A LOVE SUPREME

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Thursday, April 12, 2007

Listening for what you don't hear

Postmodern theorists take a lot of flak from my fellow conservatives for undercutting the intent of the author. Much of this is deserved. After all, Barthes did eulogize the death of the author...er, actually, he celebrated it.....However, let me simply say that from postmodern literary theory we can see the emergence of a closer reading of the text. Ironic? No doubt. However, one thing we are now paying closer attention to is to what is not said. Doyle had a post on this a few days back on the anti-creeds. What did the ancient Christian creeds not say? What did they leave out? He and I had some interesting disagreements, and as such I was thinking about it this morning.

Now, we have always known that we should "read between the lines" and that sometimes it is what is not said that is more important than what is said. For example, any guy in a long-term relationship knows that the most important things to his girlfriend will not be stated in words! However, he is just as culpable (if not more so) for whether he is able to interpret and apply the unspoken.

Ironically, another example of the unspoken was in my inbox this morning. This summer I will finish my Master's degree in biblical studies, and as such I am applying to some Christian high schools as a Bible teacher. My biggest drawback is no teaching experience. So, I received this response to one of my resume submissions:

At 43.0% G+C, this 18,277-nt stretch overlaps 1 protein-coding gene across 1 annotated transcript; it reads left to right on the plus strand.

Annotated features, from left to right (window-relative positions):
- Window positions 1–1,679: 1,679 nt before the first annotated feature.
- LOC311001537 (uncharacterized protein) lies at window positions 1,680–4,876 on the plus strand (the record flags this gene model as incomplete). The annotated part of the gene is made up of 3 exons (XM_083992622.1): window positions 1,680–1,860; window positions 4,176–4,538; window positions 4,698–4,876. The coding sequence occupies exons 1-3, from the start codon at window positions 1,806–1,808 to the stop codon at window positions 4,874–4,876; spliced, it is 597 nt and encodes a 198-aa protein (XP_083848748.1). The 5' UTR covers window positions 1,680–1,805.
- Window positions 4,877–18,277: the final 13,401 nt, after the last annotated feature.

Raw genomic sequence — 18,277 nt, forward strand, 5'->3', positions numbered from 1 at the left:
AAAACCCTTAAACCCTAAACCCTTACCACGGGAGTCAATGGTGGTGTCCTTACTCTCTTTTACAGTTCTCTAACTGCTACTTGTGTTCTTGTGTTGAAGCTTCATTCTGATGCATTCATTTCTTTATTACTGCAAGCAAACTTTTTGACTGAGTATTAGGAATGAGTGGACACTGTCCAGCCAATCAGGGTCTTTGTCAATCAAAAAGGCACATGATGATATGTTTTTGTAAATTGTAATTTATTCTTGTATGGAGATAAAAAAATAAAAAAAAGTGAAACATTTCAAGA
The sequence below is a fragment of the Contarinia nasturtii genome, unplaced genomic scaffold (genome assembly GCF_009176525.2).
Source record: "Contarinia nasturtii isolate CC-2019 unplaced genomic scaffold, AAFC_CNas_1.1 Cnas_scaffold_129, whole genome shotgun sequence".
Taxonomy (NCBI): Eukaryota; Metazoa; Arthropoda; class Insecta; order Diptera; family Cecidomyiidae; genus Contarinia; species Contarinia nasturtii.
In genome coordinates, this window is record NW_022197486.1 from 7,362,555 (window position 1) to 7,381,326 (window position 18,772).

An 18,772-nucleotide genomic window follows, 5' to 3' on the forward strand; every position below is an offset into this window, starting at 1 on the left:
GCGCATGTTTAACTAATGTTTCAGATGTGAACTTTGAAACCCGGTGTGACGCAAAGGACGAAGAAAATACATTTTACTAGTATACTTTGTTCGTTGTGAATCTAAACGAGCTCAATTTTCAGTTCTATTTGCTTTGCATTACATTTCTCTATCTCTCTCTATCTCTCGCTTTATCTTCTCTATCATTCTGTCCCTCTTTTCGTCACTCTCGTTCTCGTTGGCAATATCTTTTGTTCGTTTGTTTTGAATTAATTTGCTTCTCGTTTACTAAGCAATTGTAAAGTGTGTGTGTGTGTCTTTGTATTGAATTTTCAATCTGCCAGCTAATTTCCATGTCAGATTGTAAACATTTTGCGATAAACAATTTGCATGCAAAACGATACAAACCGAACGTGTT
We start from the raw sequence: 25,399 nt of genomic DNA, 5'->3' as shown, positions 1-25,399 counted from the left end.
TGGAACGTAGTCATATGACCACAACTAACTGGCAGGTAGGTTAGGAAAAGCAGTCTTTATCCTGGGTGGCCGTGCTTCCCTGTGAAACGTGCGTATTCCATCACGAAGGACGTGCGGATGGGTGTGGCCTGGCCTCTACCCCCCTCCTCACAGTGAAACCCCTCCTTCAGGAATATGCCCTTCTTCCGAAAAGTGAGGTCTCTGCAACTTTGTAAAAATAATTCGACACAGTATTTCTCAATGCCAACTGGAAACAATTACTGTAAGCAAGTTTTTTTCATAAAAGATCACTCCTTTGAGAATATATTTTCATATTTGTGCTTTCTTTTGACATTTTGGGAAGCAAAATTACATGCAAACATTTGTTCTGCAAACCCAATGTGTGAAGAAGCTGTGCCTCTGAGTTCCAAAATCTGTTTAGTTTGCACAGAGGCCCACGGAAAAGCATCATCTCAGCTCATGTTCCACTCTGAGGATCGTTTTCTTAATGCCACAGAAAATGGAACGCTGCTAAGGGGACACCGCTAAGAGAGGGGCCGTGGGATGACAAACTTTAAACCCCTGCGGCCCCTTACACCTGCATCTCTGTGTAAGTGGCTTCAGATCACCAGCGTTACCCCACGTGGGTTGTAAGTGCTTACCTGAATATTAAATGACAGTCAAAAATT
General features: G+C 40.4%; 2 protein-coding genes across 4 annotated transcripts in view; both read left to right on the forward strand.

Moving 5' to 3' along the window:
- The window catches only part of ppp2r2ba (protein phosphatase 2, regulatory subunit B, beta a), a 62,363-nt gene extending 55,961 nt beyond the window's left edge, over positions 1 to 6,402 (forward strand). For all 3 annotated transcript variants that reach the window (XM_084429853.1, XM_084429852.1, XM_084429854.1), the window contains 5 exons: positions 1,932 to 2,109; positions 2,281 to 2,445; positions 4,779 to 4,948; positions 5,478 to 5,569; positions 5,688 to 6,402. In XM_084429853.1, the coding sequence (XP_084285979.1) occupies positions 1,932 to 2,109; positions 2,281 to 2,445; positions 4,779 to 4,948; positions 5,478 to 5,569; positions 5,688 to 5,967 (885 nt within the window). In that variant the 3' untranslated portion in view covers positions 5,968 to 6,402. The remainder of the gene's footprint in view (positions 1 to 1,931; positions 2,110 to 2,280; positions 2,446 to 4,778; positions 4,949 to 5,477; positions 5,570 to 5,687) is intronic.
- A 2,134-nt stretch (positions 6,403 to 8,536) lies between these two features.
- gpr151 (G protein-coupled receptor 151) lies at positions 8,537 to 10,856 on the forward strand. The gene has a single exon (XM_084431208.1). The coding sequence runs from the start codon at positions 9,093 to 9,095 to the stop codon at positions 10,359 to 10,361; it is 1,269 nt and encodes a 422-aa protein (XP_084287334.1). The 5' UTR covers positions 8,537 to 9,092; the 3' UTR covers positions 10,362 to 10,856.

Thank you for your interest. We have a number of candidates with
teaching experience. Please contact us in a few years if the Lord
directs.


Ouch! He didn't say, "We are not interested in interviewing you because you don't have teaching experience," but he didn't have to. As is typical amongst us Christians he took an indirect route and couched it in spiritual terms, rather than stating directly what he wanted to say. An example of communicating by what is not said.

How 'bout an example from the advertising world?? This is where it gets really interesting. Remember Mars Blackman and Michael Jordan way back in the 80's? "It's gotta' be the shoes!" Back in those days, the shoes were in our face for the whole commercial! It's a thirty second spot and we see the shoes how many times???



But now a days we don't have to see the shoes anymore. We have been trained by Mars and Michael to identify with our sports heros by wearing their gear and especially the shoes. So, take this LeBron James commercial. LeBron is the heir to Jordan's Nike throne. (Nike nicknamed him "The King.") This commercial is absolutely brilliant. But it has nothing to do with shoes. (We see one quick cut of the shoes, themselves.) The focus is on the fictional characters and the ongoing narrative and dialogue.



Nothing to do with the shoes? Are we kidding ourselves? It still has everything to do with the shoes. The shoes are the unspoken. Check out this one. More brand marketing. This time we don't get any clips of the shoes, at all. It is simply a LeBron hype. Exalt the person. Exalt the image.



What is not said is "buy the shoes." What is, in fact, said is "buy the shoes!" It is what is not said that is said the loudest.